(Newsroom America) -- The Conference Board Leading Economic Index (LEI) for the U.S. declined 0.1 percent in August to 95.7 (2004 = 100), following a 0.5 percent increase in July, and a 0.5 percent decline in June.
Economist at The Conference Board, Ataman Ozyildirim, said the U.S. LEI has declined in three of the past six months.
"While its six-month growth rate has slowed substantially, it still remains in growth territory due to positive contributions from the financial components including stock prices, yield spread and the Leading Credit Index. Over the last several months, the U.S. LEI seems to be fluctuating around a flat trend, while strengths and weaknesses among its components remain balanced.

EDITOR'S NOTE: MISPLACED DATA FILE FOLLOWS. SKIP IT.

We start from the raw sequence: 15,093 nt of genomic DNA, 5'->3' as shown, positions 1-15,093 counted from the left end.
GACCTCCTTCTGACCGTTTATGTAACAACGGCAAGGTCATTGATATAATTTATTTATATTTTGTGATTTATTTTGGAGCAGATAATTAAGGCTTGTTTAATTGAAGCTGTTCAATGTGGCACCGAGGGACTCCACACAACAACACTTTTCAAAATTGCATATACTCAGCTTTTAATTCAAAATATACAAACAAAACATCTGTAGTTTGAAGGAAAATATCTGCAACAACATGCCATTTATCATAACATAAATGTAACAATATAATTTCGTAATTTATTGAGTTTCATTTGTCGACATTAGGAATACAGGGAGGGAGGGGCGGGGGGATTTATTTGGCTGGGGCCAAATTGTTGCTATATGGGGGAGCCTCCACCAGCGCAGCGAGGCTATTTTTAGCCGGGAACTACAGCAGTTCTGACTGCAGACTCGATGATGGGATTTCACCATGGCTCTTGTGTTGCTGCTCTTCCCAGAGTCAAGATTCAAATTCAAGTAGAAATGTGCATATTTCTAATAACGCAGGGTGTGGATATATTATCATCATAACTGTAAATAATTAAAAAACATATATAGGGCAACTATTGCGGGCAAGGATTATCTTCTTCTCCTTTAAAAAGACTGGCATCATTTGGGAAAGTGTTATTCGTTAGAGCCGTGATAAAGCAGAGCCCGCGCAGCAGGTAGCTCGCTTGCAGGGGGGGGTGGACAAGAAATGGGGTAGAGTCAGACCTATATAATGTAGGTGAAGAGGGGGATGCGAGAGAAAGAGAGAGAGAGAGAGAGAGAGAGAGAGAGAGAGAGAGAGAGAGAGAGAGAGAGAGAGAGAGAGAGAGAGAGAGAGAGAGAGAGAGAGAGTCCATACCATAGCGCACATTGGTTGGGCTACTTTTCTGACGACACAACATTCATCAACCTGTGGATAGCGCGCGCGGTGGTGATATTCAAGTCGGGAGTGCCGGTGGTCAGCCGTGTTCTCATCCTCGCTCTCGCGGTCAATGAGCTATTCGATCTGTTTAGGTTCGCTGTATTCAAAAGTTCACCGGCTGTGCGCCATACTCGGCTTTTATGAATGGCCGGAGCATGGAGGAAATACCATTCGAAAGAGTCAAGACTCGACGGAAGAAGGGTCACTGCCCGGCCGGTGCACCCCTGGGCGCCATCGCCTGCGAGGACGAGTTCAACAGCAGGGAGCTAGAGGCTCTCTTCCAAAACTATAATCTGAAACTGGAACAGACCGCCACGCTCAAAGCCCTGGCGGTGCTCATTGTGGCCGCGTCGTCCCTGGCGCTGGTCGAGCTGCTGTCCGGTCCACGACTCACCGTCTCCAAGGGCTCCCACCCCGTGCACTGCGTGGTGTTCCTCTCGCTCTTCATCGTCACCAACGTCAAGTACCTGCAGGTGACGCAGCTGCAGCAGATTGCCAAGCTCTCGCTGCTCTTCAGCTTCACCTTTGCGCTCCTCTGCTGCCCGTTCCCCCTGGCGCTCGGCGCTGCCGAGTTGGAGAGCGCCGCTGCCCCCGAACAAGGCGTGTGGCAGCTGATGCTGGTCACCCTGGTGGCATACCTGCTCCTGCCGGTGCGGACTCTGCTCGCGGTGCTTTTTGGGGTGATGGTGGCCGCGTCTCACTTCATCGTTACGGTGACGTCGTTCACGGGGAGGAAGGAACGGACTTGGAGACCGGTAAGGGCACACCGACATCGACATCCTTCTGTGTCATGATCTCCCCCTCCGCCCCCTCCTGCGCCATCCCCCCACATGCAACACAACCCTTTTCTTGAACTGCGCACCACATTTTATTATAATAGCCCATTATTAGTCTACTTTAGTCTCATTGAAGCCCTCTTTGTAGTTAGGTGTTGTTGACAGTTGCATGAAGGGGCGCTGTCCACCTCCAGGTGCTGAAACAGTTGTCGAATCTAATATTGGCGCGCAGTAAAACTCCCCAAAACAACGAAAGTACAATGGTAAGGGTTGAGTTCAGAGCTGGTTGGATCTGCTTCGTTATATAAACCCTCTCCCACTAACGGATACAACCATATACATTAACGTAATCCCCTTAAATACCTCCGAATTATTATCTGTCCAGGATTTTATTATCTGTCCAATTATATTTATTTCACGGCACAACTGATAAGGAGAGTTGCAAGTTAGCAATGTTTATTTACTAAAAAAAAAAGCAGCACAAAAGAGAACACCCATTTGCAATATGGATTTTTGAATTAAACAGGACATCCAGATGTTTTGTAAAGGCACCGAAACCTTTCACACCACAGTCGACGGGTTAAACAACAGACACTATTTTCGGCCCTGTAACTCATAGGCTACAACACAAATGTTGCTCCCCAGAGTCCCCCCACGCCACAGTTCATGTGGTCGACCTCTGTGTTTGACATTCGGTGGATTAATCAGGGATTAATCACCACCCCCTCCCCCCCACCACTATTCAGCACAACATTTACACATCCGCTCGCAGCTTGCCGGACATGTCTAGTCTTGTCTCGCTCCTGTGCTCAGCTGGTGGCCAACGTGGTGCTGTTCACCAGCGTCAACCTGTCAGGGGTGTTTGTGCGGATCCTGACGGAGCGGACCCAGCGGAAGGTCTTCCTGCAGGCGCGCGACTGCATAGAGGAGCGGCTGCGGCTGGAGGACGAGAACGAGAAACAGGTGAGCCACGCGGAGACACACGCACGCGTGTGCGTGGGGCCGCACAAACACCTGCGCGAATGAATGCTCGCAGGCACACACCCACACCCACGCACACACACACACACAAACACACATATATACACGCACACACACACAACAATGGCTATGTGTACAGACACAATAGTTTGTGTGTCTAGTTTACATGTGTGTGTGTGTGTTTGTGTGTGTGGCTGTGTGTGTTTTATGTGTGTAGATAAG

"Meanwhile, the coincident economic index, a measure of current economic activity, edged up in August. The strengths among the coincident indicators have become less widespread, with three out of four components advancing over the past six months," he said.
And economist Ken Goldstein said the economy continues to be buffeted by strong headwinds domestically and internationally.
"As a result, the pace of growth is unlikely to change much in the coming months. Weak domestic demand continues to be a major drag on the economy."
The Conference Board Coincident Economic Index (CEI) for the U.S. increased 0.1 percent in August to 104.7 (2004 = 100), following a 0.3 percent increase in July, and a 0.2 percent decline in June.
The Conference Board Lagging Economic Index (LAG) increased 0.2 percent in August to 116.5 (2004 = 100), following a 0.3 percent increase in July, and a 0.3 percent increase in June.